While there are a number of advantages to the lower middle market, private equity firms must be aware of the challenges as well. Firstly, companies in the lower middle market tend to be riskier than larger companies as they usually have less robust internal infrastructure and processes in place and are more likely to have issues with customer and product line concentration. Secondly, while the departure of key management is a serious risk to the success of any company, this is especially true in the lower middle market, mostly due to the aforementioned lack of formal infrastructure and process. Finally, deals in the LMM, though smaller in size, often require the same commitment and resources from private equity investors. Therefore, private equity firms need to ensure that the potential returns are sufficient both in terms of achievable IRR and absolute dollar returns.

In order to overcome these challenges and unlock the potential of the lower middle market, we believe it is necessary for private equity firms to focus on three key principles:

(1) Partner with strong management teams

Often times the best way to minimize the broader risks associated with smaller companies is for investors to partner with strong management teams and ensure incentive alignment through rollover equity and creative compensation plans.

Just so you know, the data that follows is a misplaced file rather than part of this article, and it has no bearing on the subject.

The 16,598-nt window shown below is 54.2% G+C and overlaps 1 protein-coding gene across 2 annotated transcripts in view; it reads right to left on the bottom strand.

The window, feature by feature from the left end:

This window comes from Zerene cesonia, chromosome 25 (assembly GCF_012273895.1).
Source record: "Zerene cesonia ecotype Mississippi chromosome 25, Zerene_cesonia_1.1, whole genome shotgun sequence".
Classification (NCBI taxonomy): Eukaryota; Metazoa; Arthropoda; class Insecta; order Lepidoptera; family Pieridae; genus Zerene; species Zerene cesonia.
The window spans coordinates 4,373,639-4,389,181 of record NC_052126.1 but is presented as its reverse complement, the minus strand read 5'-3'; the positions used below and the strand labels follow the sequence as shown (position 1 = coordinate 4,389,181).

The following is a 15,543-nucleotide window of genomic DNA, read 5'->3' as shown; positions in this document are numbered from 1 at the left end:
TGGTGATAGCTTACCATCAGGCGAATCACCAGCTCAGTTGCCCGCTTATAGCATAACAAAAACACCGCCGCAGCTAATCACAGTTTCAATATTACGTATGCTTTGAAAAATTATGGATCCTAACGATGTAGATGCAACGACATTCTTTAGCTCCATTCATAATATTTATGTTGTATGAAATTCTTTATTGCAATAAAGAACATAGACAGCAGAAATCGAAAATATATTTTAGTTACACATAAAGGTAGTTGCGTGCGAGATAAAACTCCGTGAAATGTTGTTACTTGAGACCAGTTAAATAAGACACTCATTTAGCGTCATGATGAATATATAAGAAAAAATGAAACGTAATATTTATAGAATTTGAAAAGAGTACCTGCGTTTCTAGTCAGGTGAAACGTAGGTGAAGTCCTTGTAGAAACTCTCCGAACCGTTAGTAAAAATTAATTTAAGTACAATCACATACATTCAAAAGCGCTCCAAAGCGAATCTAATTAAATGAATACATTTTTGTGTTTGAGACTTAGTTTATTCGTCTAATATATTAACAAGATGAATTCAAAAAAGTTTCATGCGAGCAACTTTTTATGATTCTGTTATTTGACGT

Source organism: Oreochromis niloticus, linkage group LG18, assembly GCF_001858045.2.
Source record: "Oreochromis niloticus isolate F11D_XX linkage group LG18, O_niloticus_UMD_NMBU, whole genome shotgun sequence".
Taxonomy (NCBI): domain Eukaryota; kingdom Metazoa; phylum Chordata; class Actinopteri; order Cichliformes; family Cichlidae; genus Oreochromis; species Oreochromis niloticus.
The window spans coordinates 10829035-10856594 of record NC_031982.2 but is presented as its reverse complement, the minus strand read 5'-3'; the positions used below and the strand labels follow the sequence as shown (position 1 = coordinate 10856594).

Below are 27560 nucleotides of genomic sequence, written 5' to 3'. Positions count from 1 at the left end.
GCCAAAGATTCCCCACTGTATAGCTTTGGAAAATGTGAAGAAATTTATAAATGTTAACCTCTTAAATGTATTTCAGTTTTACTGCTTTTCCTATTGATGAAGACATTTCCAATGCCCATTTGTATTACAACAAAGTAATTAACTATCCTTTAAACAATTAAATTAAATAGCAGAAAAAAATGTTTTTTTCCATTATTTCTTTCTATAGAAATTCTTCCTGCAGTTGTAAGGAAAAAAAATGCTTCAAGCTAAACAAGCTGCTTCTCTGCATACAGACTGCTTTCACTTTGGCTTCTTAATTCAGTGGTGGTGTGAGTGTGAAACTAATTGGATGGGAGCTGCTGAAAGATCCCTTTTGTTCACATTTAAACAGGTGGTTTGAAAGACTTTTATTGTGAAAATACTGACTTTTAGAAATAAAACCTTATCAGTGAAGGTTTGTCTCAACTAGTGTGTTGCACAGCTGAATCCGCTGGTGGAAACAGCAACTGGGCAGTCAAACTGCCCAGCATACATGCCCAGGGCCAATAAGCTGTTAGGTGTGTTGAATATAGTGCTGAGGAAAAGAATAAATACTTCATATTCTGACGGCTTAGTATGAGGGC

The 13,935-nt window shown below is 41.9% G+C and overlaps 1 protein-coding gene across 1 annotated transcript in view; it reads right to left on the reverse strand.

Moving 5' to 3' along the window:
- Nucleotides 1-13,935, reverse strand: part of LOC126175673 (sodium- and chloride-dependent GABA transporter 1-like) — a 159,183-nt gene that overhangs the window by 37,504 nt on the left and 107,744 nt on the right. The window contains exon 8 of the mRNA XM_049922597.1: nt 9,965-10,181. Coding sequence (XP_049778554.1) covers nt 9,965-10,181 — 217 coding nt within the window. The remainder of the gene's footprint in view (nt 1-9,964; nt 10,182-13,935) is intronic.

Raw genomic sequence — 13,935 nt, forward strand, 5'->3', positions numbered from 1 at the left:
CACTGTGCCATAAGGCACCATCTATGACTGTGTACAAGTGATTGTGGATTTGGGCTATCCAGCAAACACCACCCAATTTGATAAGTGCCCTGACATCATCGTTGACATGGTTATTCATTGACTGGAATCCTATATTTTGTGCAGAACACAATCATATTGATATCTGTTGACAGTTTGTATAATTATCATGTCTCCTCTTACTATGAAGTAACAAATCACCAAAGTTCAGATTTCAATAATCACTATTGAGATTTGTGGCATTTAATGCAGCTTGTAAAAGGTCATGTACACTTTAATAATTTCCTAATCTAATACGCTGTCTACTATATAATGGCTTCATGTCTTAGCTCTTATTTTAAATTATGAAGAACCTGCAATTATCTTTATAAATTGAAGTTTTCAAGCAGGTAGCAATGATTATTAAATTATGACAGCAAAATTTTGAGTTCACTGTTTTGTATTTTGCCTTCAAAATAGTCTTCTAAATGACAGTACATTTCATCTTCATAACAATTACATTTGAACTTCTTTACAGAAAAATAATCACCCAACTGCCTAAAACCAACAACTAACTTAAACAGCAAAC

(2) Have a strong vertical-market focus

Even with the most capable management team in place, issues will undoubtedly arise in the course of growing a business, which is why we believe private equity firms in this market should have a strong vertical focus and resident domain expertise. Not only can vertical specialization provide a major advantage during the acquisition process, but the investor’s existing knowledge base and contact networks can be leveraged to grow the company and ultimately realize a profitable exit.

(3) Concentrate exclusively on the lower middle market

We believe that an exclusive focus on the LMM is the best way to address any risk-return concerns. For example, it is unlikely that even the best exit from a lower middle market company would contribute enough to the returns of a billion dollar private equity fund to make the investment worthwhile. Firms targeting the lower middle market should have fund sizes small enough to deploy a meaningful amount of capital into each acquisition, yet large enough to be flexible on transaction structure and support a company’s growth plans.

In conclusion, we believe that there are significant opportunities for the foreseeable future for vertically-focused private equity firms who are committed to the lower middle market. As more private equity firms enter the lower middle market and as more company owners become open to the idea of partnering with financial investors, those firms who have built a successful track record and a solid reputation in the lower middle market will be well-positioned to lead this important segment of the private equity landscape.

1 Standard & Poor’s. Leveraged Commentary & Data. 2006.
2 Thomson Financial. Buyouts, Net Performance as of 9/30/2006. 2007.